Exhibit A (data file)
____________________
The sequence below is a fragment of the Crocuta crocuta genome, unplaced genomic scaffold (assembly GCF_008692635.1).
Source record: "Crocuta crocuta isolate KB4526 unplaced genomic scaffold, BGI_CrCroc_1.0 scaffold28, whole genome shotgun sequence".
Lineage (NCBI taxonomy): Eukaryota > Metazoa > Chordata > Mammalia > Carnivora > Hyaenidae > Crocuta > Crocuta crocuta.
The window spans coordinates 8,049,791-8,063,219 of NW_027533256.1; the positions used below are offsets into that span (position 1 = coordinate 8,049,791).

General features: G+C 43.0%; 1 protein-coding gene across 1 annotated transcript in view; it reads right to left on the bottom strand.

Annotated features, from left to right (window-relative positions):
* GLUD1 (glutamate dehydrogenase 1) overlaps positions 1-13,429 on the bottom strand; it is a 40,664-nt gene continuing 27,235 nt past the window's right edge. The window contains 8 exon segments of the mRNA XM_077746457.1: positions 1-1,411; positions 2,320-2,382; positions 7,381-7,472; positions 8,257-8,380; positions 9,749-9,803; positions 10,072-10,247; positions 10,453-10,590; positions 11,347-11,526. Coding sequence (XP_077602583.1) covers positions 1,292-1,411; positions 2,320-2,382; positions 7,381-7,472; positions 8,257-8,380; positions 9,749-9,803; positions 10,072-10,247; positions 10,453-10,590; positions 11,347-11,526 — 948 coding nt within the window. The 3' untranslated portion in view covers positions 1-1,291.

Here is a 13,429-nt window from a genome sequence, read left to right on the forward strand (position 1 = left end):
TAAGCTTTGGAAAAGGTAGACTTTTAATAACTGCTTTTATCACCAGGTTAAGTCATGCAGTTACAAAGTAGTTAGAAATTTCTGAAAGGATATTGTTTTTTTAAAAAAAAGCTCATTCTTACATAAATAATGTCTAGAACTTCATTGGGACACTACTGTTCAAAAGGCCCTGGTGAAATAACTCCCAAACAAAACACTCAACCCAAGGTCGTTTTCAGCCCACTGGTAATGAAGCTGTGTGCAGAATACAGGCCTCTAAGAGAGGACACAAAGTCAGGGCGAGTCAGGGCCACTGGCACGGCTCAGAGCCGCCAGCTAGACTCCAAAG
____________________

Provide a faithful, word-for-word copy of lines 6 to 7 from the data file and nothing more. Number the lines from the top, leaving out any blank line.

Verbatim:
Annotated features, from left to right (window-relative positions):
* GLUD1 (glutamate dehydrogenase 1) overlaps positions 1-13,429 on the bottom strand; it is a 40,664-nt gene continuing 27,235 nt past the window's right edge. The window contains 8 exon segments of the mRNA XM_077746457.1: positions 1-1,411; positions 2,320-2,382; positions 7,381-7,472; positions 8,257-8,380; positions 9,749-9,803; positions 10,072-10,247; positions 10,453-10,590; positions 11,347-11,526. Coding sequence (XP_077602583.1) covers positions 1,292-1,411; positions 2,320-2,382; positions 7,381-7,472; positions 8,257-8,380; positions 9,749-9,803; positions 10,072-10,247; positions 10,453-10,590; positions 11,347-11,526 — 948 coding nt within the window. The 3' untranslated portion in view covers positions 1-1,291.